Going further to reduce energy costs
Energy costs in New York are the highest in the country, and have been for years. That's hurt us badly. Numerous companies have downsized or closed New York operations -- some with alarmed public notice, some quietly -- in large part because competitive pressures demanded reducing the energy bills that are such a large part of manufacturers' overall costs.
Fortunately, we're making real progress. Working with the Public Service Commission, our investor-owned utilities are reducing rates dramatically, particularly for the large industrial facilities that are so important to our economy and that bear so much of the major fixed costs on most utilities' balance sheets. In addition, Governor Pataki and the Legislature enacted last year the Power For Jobs program, which allows utilities to take a credit against their gross receipts taxes for providing lower-cost power to large industrial users, small businesses and certain nonprofit facilities.
Not least in importance, the Governor and the Legislature also approved last year a 1-percentage point reduction in the GRT. Starting with a small step this October and taking full effect in the year 2000, that will save utility customers roughly $400 million a year.
As with our tax burden, though, our energy costs for businesses are so far out of line -- fully 50 percent higher than the national average, at last count -- that we need to do more.
One step would be to accelerate the GRT reduction enacted last year. Governor Pataki's budget provides $100 million for acceleration of already adopted tax cuts; the pending 1-percent cut in the GRT should be the first target. Then, state leaders should enact further reductions in the GRT.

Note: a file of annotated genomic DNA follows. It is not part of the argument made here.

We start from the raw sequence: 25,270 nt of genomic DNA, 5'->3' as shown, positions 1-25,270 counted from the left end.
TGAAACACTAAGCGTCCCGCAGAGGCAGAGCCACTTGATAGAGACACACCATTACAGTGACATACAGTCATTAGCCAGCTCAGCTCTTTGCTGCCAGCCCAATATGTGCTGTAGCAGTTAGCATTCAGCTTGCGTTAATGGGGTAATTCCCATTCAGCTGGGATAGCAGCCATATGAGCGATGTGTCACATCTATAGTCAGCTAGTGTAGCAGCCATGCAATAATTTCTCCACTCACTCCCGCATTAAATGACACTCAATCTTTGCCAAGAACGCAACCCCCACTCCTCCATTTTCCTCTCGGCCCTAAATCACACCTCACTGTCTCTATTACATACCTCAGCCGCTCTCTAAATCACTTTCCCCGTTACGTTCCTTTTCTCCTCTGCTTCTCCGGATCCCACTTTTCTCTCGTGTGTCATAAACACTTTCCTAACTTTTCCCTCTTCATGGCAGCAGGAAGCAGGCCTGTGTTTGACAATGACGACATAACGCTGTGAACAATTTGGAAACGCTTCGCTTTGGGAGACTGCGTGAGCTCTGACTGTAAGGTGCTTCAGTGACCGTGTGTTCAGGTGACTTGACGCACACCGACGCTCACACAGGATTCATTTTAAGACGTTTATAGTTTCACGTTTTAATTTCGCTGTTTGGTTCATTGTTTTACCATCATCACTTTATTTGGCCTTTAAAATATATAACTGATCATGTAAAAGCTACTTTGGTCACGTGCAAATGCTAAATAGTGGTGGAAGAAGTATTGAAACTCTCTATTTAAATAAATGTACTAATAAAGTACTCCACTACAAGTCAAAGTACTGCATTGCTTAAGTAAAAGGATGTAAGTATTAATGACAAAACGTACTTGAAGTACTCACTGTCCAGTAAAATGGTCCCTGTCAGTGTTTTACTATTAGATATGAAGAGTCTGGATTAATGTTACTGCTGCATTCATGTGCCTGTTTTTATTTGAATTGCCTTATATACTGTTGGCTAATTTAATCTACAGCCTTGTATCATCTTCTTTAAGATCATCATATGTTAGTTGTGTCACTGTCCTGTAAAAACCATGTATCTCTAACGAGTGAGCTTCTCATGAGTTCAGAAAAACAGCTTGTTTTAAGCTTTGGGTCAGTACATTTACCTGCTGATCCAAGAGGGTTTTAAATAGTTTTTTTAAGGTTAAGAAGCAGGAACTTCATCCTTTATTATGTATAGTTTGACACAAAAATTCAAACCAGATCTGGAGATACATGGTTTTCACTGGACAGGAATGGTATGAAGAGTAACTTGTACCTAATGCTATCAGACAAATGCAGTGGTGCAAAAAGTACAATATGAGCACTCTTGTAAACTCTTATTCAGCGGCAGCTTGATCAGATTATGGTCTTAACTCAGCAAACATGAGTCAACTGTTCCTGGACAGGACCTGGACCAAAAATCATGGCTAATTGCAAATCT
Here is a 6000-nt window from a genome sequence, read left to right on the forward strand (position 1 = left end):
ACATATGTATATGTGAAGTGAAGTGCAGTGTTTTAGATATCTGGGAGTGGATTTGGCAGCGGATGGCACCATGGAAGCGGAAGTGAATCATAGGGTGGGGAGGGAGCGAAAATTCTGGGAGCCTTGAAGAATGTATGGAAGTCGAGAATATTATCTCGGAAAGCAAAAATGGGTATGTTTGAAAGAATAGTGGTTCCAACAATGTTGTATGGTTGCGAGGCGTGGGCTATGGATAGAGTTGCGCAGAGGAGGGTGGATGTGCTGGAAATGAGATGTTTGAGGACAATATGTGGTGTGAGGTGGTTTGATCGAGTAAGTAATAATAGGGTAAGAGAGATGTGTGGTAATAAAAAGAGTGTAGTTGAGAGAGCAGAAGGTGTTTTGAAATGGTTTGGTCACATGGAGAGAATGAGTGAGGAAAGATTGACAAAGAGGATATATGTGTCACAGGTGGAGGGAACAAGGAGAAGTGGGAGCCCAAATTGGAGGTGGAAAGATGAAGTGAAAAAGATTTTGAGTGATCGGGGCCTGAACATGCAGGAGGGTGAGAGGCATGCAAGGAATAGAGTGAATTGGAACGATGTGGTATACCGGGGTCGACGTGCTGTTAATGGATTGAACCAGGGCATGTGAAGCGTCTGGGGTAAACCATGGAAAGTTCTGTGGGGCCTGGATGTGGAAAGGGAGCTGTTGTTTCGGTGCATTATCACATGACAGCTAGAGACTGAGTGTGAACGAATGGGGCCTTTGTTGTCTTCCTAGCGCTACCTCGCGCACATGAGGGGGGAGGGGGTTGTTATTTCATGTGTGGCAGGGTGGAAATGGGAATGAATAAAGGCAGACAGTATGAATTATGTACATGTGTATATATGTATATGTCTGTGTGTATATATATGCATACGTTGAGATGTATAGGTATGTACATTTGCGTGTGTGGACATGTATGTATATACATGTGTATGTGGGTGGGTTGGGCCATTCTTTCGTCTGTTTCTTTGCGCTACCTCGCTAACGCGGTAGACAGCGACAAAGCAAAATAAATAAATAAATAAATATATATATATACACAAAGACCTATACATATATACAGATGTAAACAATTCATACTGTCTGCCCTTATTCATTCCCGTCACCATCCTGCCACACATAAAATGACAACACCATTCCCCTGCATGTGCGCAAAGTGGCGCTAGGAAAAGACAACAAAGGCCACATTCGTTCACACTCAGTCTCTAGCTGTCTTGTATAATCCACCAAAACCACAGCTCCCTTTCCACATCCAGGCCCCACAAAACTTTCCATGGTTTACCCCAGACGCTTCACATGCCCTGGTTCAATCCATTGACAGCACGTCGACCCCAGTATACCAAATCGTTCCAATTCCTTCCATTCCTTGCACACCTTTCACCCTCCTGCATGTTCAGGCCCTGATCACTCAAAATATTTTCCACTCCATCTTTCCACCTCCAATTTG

The Power For Jobs program is proving to be such a good idea that at least one utility, Niagara Mohawk Power Corp., is running out of its allocation of low-cost power. The Governor and the Legislature should act quickly on expanding this highly successful effort to provide lower-cost electricity where it's most needed.
While the GRT receives the most attention, New York imposes several other costly taxes on utilities -- that is, on utility customers, since utility taxes flow directly into our power bills. The petroleum business tax is the most costly of these. Its impact on our energy costs should be eliminated, starting this year with repeal of the PBT on generation of electricity and steam.
Securing New York's securities industry
A key player in New York's original development as the Empire State, the financial sector has been an especially strong part of our economic comeback in recent years.
The securities industry is important for its size alone -- 170,000 jobs, as 1998 began. And perhaps more than any other sector, this industry brings into New York wealth far beyond its employment numbers. Indeed, the budget surpluses now enjoyed by New York State and New York City governments are attributable, in large part, to the financial sector centered around Wall Street.
Like our manufacturing sector, the financial services industry is a huge wealth creator for New York. Investors all around the country -- indeed, all over the world -- rely on New Yorkers to assemble and allocate literally trillions of dollars a year. It's to our advantage to do whatever we can to make sure this key industry stays and grows in the Empire State.